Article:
Plunging a greasy set of knuckles into a bucket of fried chicken may be your average Friday night, or it may be your life — each day a different testament to your love of fried foods, from Pork Rind Sunday to Onion Rings Saturday. You’ll almost surely get sick, but whether this diet has any bearing on your actual body weight could be up to your genes to decide.

A large part of the still-active debate over the United States’ obesity epidemic involves genetics’ role in making people fat. The American Medical Association formally classified obesity as a disease last June, changing it from its status as a risk-factor for other diseases. With the classification came a newfound uncertainty: Are people obese because they are predisposed to obesity, or do they simply lack the will power to commit to regular exercise and healthy eating?

Science hasn’t resolved the debate entirely; we still don’t know, for instance, how large a role genetics plays in a person retaining adipose tissue — around the mid-section, sometimes known as “stubborn belly fat.” But science is getting closer. Researchers from Harvard University recently looked at the genetic risk factors and fried food consumption of over 37,000 men and women participating in three large national health trials.

Led by Associate Professor Dr. Lu Qi, the team had participants fill out questionnaires related to their body mass index (BMI), in order to calculate their genetics risk score, and estimate how many times a week, on average, they ate fried foods — either less than once a week, one to three times a week, or four or more times a week. Genetic risk was judged on a scale of zero to 64 and measured according to markers in the subjects’ blood.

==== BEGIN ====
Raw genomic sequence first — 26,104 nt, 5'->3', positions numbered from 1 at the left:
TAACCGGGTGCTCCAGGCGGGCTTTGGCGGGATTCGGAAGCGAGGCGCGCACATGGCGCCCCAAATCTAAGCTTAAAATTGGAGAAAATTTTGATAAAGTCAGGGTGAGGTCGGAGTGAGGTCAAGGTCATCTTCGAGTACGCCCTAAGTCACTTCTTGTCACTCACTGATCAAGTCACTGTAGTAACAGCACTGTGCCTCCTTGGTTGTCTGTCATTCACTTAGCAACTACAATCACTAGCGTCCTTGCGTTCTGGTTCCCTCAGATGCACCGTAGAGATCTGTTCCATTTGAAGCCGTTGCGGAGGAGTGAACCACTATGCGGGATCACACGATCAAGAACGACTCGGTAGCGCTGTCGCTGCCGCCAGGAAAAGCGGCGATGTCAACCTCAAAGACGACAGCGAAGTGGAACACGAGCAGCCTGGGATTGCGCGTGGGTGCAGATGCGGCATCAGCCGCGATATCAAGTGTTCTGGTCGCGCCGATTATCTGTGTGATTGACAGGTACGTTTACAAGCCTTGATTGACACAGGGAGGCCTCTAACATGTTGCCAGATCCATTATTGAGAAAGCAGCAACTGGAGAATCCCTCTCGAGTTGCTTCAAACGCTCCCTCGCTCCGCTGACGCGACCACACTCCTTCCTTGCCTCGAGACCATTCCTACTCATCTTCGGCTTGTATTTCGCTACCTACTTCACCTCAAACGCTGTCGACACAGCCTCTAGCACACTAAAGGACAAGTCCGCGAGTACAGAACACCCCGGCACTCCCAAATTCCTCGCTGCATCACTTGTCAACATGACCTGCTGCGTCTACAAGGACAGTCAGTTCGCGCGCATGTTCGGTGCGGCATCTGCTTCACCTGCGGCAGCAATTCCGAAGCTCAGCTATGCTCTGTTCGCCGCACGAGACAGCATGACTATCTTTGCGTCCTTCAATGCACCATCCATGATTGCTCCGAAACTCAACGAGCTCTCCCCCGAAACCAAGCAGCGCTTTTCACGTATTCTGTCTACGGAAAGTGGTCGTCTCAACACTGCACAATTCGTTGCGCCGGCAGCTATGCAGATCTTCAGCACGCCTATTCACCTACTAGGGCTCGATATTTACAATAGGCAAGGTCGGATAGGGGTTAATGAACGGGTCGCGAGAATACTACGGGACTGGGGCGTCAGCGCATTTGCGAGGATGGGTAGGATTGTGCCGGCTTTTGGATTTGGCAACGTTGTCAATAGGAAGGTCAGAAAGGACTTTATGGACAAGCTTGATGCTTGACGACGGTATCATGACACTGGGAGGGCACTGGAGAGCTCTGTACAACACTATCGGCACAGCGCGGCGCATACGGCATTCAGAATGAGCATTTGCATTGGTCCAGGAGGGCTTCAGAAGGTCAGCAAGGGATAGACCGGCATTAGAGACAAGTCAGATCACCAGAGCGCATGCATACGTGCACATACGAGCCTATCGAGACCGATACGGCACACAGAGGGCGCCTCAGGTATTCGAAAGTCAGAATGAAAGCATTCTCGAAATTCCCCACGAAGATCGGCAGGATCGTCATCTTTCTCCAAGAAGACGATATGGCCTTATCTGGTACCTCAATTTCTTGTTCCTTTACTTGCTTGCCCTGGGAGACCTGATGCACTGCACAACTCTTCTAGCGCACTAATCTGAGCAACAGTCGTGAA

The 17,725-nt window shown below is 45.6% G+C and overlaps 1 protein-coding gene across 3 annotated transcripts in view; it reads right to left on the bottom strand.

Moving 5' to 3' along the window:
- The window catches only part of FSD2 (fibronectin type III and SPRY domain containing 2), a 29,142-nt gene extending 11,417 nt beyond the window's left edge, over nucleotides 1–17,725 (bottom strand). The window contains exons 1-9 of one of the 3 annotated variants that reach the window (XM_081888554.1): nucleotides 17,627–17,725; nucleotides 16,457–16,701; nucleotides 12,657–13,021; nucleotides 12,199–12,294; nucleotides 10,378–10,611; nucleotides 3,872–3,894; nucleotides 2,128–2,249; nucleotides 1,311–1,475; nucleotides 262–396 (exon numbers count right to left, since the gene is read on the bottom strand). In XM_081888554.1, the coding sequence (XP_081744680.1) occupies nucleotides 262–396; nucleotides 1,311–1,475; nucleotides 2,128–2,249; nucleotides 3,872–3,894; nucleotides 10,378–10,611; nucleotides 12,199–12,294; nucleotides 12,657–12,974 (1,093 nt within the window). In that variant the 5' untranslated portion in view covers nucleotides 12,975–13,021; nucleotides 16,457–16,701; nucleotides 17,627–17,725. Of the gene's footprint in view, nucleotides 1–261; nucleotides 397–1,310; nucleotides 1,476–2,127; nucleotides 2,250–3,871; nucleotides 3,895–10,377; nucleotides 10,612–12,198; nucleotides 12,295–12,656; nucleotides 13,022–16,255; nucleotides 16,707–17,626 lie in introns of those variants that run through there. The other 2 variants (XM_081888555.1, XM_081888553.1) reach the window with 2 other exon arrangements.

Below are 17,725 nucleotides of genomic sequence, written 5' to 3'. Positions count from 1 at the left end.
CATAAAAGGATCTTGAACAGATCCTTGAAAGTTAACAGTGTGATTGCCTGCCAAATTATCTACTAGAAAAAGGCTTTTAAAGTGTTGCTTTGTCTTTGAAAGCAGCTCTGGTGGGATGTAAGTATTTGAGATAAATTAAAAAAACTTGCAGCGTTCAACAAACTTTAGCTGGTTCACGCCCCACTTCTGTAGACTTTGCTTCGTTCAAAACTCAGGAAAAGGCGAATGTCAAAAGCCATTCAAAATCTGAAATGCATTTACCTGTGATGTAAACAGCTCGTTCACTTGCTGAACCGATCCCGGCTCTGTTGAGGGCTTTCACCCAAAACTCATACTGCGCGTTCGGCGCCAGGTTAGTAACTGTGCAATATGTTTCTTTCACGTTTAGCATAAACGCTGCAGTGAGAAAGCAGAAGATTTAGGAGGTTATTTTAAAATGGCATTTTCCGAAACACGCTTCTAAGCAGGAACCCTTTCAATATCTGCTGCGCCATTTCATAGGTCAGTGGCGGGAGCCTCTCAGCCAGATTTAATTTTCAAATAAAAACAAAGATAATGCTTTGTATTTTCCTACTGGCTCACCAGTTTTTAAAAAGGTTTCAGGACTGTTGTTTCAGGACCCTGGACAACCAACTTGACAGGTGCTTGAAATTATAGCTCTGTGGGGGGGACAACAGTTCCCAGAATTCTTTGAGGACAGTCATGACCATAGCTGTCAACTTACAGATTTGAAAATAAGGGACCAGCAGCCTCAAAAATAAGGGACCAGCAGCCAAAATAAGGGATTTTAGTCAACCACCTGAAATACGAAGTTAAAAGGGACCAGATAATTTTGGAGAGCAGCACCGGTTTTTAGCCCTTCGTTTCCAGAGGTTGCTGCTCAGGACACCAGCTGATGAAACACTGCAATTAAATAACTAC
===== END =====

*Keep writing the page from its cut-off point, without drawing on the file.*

Overall, the participants who ate fried food at least four times a week had twice the BMI effect when they had the highest genetic risk score compared to those who had the lowest. The effect was similar to a 2012 study conducted by Qi and his colleagues investigating the link between a person’s genes and his or her consumption of sugary beverages — people who had at least one sugary drink per day were more than two and half times more likely to be obese when their genetic risk score was greatest.

But Qi is hesitant to overstate the implications of someone’s individual genomic properties in him or her becoming obese. “It is still far from applying our findings in public health practice,” he told Medical Daily. “We encourage everyone to reduce fried food intake, and take a healthy lifestyle.”

Ultimately, eliminating only fried chicken and soda from your diet won’t make you sufficiently healthier. It’ll help, but as it pertains to overall health, total elimination of fried foods and sugary beverages is ideal. Moving forward, Qi hopes the research his team and others are doing in the fight against obesity can someday make gene research a natural component of obesity prevention.

“With more knowledge about the interactions between dietary factors and human genome accumulated in the future,” he said, “it is possible to improve the efficacy of diet interventions by considering individuals' genomic makeup.”

 

Source: Qi L, Chu A, Kang J, et al. Fried food consumption, genetic risk, and body mass index: gene-diet interaction analysis in three US cohort studies. BMJ. 2014.